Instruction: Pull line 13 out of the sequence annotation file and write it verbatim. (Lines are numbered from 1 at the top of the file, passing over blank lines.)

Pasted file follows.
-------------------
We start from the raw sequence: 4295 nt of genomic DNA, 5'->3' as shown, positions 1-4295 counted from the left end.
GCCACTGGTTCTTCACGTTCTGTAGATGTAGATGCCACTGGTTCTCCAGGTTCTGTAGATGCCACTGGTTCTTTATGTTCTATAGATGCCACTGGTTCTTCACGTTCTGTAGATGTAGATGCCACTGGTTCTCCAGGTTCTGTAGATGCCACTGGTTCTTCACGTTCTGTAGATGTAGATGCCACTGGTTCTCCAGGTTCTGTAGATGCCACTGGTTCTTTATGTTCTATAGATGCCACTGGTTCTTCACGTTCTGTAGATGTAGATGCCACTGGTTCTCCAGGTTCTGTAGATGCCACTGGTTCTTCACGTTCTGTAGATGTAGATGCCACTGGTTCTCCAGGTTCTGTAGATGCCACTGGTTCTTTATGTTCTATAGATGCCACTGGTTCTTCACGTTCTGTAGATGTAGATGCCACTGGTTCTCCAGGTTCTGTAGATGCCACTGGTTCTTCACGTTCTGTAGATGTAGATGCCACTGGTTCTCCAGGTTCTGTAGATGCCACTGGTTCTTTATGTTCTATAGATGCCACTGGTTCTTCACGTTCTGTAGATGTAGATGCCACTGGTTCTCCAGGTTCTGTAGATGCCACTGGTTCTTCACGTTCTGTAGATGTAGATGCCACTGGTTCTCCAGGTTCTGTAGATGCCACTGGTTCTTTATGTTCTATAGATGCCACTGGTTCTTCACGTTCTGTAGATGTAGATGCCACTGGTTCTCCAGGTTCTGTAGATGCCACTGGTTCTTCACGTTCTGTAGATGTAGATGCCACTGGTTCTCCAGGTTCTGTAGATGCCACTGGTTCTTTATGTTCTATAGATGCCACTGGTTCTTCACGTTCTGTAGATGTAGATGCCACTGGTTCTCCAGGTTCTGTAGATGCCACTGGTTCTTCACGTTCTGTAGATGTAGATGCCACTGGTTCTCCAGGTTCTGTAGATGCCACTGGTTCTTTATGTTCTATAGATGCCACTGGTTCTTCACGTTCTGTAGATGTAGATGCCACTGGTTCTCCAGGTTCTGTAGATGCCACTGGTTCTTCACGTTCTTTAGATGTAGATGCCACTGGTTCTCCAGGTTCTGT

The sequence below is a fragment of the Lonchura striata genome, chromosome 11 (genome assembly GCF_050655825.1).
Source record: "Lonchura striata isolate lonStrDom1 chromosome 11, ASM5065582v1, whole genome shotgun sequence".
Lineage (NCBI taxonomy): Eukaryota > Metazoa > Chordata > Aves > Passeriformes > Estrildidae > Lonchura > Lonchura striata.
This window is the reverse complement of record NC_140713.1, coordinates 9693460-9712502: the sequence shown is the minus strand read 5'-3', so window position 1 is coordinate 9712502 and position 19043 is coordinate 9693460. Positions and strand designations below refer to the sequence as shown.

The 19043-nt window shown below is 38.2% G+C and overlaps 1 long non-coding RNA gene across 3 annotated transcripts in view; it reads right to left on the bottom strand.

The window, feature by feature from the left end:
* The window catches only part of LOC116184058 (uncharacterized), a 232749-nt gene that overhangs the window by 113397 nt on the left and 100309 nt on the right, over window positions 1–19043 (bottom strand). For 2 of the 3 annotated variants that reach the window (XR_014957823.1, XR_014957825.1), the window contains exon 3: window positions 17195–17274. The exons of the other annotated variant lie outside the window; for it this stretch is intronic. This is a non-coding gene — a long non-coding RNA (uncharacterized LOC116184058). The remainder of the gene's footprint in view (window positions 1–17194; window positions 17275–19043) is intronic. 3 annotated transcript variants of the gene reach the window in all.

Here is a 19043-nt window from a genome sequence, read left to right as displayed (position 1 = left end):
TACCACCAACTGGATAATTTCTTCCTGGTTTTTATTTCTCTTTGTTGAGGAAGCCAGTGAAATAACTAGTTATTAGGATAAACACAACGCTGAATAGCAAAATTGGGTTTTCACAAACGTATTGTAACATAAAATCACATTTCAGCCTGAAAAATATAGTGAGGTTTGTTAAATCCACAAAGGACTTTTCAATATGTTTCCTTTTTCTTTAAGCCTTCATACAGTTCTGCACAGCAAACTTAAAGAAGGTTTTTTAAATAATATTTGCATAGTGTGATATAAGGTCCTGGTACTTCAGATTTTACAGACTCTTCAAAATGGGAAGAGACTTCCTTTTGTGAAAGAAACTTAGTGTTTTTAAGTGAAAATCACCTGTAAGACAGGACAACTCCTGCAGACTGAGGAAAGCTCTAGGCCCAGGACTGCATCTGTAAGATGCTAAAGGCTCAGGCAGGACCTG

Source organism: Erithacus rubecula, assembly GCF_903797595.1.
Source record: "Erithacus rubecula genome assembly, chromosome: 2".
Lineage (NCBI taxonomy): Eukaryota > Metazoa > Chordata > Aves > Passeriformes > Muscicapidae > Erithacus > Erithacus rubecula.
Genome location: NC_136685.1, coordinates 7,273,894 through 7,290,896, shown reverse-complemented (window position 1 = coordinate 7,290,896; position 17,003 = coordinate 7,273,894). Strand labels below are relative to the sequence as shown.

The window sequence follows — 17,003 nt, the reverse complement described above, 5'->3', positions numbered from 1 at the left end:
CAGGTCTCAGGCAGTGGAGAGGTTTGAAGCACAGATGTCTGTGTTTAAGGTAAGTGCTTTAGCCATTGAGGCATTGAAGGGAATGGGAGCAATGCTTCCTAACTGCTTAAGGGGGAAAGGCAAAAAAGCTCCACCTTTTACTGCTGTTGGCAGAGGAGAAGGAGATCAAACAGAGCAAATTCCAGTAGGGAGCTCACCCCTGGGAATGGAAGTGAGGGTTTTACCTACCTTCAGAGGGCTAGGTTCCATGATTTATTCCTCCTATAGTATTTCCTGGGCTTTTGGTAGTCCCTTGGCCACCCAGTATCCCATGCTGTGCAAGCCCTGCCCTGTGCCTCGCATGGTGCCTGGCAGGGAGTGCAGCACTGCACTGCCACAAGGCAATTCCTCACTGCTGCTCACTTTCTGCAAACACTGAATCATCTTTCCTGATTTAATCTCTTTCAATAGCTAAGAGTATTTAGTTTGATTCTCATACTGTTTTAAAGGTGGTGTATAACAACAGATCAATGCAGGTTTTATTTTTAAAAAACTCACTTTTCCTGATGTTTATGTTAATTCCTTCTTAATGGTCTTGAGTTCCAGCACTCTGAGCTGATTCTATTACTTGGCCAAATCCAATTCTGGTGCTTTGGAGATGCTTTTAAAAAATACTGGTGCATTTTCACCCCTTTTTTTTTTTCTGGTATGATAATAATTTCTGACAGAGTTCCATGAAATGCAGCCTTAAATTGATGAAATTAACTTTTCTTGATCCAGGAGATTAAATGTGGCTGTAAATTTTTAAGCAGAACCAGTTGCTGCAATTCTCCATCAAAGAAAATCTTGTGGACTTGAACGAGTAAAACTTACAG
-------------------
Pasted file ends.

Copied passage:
Source record: "Erithacus rubecula genome assembly, chromosome: 2".